Last week, for the first time Australia welcomed an Israeli Prime Minister to its shores. Prime Minister Benjamin Netanyahu’s short visit has served to strengthen rather ambiguous ties with the Jewish nation, in light of recent UN sanctions and a growing corruption investigation.

Yet, while protestors paraded down Sydney streets in response to Netanyahu’s visit, the greater question presented itself; what exactly should Australia’s role be in Israeli affairs, and how does that effect our existing commitment to the United Nations?

‘War time allies,’ was how Netanyahu addressed Australia in his speech at Central Synagogue in Bondi Junction. A nearly two-thousand strong congregation had gathered, seated amidst were the likes of NSW Premier Gladys Berejiklian and retail tycoon, Solomon Lew. “There’s no better friend for the state of Israel,” Netanyahu went on to say, in an address which praised political ties and denounced anti-Semitism and UN scrutiny.

Both Prime Ministers appeared eager to cement political ties and an amicable relationship between leaders, and their nations. But it was the latter that might prove difficult. While Malcolm Turnbull produced essays condemning UN sanctions – sanctions put forward by a delegation of which Australia has prominent seat as a former member of the security council, the same pleasantry and border-line sycophancy was not shared by all of the Australian political sphere.

“I prefer not to deal with labels but with substance, but I have a simple question for both former prime ministers: what kind of state will it be,” Netanyahu said, calling out former Labour Prime Ministers Bob Hawke and Kevin Rudd. During the visit, Malcom Turnbull asserted his support for a two state solution, stating it might soon be time for the two states to return to the negotiating table. In light of recent events, including US President Trump’s rejection of previous commitments to the solution, and Israel’s blatant defiance to UN sanctions on Jewish settlements on the West Bank, the likelihood of a fair negotiation process has fallen under scrutiny.

“Mr. Netanyahu knows these formulations like the back of his hand. Mr. Netanyahu also knows he has torpedoed each of them, often at five minutes to midnight, often by changing the goalposts, to the enduring frustration of both Republican and Democrat Administrations,” said former PM Kevin Rudd regarding previous negotiations conducted by the US, in a damning Facebook post on Tuesday.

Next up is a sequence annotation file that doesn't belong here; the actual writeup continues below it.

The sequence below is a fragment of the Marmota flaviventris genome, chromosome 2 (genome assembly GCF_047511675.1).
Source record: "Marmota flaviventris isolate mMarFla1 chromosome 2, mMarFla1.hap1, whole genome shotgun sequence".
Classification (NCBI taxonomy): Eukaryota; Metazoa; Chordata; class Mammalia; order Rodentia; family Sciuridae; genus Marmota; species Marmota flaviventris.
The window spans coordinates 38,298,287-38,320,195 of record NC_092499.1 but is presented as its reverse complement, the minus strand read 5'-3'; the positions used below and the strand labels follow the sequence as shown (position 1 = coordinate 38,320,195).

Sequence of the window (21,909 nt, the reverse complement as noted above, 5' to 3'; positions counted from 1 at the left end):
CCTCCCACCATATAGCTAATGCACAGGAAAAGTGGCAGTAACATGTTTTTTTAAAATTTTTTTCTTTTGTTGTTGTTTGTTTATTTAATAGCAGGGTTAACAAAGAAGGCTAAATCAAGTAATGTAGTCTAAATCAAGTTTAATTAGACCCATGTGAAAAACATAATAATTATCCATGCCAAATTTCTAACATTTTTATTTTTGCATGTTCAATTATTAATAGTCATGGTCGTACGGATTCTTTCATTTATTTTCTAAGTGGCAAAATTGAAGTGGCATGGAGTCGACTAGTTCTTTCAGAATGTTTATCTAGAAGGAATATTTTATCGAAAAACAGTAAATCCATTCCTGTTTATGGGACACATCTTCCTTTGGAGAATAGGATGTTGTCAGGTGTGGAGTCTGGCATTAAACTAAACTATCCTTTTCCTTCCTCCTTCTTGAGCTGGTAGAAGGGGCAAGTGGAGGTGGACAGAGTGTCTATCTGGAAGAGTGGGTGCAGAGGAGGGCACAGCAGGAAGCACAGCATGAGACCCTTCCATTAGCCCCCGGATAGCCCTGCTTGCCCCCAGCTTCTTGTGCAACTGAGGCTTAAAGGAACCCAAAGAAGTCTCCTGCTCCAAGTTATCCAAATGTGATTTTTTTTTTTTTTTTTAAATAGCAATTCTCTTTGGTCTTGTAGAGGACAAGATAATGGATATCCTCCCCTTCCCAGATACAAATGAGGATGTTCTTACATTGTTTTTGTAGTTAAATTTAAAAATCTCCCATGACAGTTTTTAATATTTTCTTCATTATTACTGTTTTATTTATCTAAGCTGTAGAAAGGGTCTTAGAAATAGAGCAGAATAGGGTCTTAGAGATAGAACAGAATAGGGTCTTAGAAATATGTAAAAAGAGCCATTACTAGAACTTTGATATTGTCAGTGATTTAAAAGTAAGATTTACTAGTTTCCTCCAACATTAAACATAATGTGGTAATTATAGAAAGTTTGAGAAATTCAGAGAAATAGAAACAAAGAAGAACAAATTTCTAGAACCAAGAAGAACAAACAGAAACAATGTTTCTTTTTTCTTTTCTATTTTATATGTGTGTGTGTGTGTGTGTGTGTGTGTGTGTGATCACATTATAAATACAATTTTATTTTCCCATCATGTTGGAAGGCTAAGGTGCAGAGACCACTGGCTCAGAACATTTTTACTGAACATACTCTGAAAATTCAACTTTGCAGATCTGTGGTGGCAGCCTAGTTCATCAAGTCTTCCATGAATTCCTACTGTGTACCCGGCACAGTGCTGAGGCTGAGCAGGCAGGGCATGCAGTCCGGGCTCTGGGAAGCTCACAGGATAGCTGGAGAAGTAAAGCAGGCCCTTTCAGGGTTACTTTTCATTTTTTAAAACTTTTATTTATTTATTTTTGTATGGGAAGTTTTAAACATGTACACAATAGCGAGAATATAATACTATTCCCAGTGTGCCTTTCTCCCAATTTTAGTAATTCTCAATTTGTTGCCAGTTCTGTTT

Support for Australian-Israeli ties is not ubiquitous. A signed letter opposing Netanyhu’s visit bore the signatures of many prominent Australians such as former Federal Court Judge, Murray Willcox. Additionally, many took to the streets of Sydney in protest. The one-thousand strong crowd condemned Netanyahu’s willing actions against the Palestinian people, including the recurring issue of settlement building in Gaza and the West Bank.

Many members of the press have further scrutinized Netanyahu’s visit as a ploy to avoid building pressure in Israel as corruption investigations ramp up. Netanyahu is accused of accepting illicit gifts from donors.

The question returns to what Australia’s role should be moving forward. Amidst political and social criticism, is an expanded relationship with Jerusalem what Australia needs? In these politically turbulent times, Australia’s role within world affair’s is as complicated as ever. Should such a far-off and multifaceted issue as the conflict between Palestine and Israel be one that Australia is involved in? Having lost support under President Trump, might Australia’s support for an Israeli lead discourse regarding the two state solution symbolise the death nail for a true and fair Palestinian state.

Furthermore, the role Australia serves within the United Nations is increasingly ambiguous. As a founding member, Australia has often pledged support for UN resolutions. Yet for the Prime Minister to openly condemn UN policy, what role do we have in the delegation. While Australia’s neighbour of New Zealand is accused of committing an act of war by Prime Minister Netanyahu for enacting a UN vote on settlement building, where do our commitments lie? To the weathering United Nations, who’s role in world affair may prove to be more important than ever, but may leave us as another ‘enemy of Israel’. Or is it to the Israeli state, a prominent figure in the Middle East and a power financial ally. Only time will tell.

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